Government agencies are creatively interpreting the law and looking for subtle loopholes to exploit. Carpenter v. United States determined that the government needs a warrant to compel companies to overturn sensitive data to the government. However, no law prevented them from getting this information from middlemen brokers, who bought the sensitive data from the companies, effectively laundering private information.
A new legal proposal supported by both Democrats and Republicans in the US looks to ban law enforcement agencies from buying data from facial-recognition companies like Clearview AI. The law also seeks to force agencies to get a warrant before buying location data from third-party brokers.
Known as the “Fourth Amendment is Not For Sale Act”, the goal is to classify the information data brokers scavenge with the same level of protection as that gathered by your phone company or email provider. If governments can’t legally pay phone companies for private information about citizens, why should they be allowed to buy it from a new type of data gatherer only made possible by modern technology?
That sponsors and supporters of the bill come from across the political spectrum society begs an uncomfortable question: if everyone supports closing such loopholes, how did they get opened in the first place?
Edward Snowden revealed the extent of the NSA’s surveillance system years ago. Parts of the government clearly have an overarching need to spy; digital privacy should be thought of as an ongoing battle between one side that takes extreme measures to access your private data and another side, constantly reacting to the first, devoted to protecting it.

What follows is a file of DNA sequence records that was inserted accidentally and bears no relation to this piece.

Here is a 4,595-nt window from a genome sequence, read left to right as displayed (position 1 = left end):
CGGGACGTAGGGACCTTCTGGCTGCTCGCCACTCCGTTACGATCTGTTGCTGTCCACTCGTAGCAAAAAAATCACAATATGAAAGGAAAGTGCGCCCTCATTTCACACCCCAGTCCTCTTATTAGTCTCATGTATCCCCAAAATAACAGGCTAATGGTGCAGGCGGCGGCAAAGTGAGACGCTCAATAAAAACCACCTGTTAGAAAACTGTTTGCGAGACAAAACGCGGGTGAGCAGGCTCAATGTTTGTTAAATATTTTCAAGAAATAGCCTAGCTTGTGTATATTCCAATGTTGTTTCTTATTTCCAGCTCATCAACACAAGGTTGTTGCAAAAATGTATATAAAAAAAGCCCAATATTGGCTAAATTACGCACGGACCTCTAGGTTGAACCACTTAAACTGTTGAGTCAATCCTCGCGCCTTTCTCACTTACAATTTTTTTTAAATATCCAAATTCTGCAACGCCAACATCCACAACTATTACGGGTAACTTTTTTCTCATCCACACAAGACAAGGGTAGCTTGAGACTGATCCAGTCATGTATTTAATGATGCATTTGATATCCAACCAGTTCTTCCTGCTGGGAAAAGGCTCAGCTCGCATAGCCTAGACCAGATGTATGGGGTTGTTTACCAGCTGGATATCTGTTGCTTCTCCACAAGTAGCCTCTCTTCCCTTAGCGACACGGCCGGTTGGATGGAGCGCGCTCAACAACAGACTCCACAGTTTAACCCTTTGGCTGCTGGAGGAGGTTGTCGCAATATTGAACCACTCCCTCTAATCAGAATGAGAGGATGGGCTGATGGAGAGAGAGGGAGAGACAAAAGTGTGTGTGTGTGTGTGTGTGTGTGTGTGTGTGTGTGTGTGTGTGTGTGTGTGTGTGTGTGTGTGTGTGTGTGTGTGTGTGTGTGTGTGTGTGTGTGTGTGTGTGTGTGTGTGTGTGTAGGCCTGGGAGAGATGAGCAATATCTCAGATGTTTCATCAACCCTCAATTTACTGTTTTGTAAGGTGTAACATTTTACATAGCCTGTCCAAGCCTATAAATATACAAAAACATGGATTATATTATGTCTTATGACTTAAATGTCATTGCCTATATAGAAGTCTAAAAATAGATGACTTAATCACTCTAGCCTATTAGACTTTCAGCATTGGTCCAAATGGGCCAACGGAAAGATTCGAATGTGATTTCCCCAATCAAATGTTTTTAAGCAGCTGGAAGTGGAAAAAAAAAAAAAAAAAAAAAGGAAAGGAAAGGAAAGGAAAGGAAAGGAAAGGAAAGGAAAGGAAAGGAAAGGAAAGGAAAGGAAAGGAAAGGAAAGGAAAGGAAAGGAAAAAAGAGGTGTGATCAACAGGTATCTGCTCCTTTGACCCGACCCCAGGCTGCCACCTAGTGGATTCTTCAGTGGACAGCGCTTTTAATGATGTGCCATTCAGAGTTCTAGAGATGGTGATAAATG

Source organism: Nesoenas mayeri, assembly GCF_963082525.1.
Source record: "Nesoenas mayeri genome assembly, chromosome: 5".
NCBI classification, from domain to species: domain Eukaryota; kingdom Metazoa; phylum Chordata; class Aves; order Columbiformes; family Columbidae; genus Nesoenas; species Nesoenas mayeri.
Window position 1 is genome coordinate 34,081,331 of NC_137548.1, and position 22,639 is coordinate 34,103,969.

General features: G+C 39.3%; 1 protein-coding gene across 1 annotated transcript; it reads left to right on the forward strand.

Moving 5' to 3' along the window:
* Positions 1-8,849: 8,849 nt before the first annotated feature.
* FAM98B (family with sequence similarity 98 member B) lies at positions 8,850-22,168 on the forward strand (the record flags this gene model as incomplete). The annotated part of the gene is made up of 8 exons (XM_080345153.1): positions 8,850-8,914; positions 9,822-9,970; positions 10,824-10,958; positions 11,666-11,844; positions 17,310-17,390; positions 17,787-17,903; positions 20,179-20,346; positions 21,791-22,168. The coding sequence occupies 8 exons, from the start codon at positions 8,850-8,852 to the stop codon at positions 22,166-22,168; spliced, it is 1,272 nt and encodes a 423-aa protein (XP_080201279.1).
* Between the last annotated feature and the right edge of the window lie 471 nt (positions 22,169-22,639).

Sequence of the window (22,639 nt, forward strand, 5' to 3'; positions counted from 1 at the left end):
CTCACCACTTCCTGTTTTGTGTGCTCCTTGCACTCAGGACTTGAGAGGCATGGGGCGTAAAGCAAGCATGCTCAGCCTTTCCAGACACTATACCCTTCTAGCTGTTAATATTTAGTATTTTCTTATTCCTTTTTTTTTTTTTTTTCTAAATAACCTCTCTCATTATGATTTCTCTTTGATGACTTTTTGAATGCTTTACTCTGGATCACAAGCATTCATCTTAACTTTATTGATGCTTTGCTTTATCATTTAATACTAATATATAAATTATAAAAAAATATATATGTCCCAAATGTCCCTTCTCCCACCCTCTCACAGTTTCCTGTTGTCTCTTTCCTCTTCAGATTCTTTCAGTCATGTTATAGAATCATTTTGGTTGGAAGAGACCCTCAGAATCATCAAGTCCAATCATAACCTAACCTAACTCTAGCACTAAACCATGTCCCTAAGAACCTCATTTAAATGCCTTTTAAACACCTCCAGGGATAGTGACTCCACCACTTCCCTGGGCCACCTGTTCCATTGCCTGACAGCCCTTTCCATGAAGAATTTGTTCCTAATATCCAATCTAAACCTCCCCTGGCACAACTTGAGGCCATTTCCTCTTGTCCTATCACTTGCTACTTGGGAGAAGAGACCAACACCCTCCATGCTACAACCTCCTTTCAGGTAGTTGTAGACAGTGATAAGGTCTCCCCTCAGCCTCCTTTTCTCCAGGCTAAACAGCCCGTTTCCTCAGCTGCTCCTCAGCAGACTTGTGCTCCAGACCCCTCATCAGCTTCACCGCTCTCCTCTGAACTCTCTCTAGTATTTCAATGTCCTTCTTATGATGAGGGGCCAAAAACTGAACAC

Crackdown on Religious Freedoms
The US government is intruding on some people’s privacy rights more than others in ways that infringe on religious freedom. In November 2020, it emerged that the US military purchased location data harvested from apps aimed at Muslim users, from dating apps to a prayer app with as many as 98 million downloads.
Groups like the American Civil Liberties Union (ACLU) are working to uncover the full extent of the government’s spying and close any other loopholes which may still exist. For example, the Washington Post reports about another type of loophole exploitation.
The protections granted from the Carpenter case were supposed to protect against governments forcing telecom companies to turn over private information. But government agencies have creative interpretations which hinge on the word “forcing,” suggesting there’s no legal reason a government can’t incentivize (i.e., pay a lot of money) a company for this information, which they then voluntarily agree to.
While non-partisan efforts to protect private information are encouraging, the atmosphere behind the scenes, not to mention recent history involving the NSA, portrays a different picture altogether.
It’s hard to anticipate how your data will be collected, packaged, and used against you because it’s a cat-and-mouse game against very powerful institutions that always have the first move. To steer clear of these risks altogether, you need smartphone security solutions built on military-grade encryption, back-end server protections, and a range of secondary security features to fill any potential vulnerabilities.
Whatever the world’s largest data collectors get up to, neither they nor the middlemen brokers will have your data.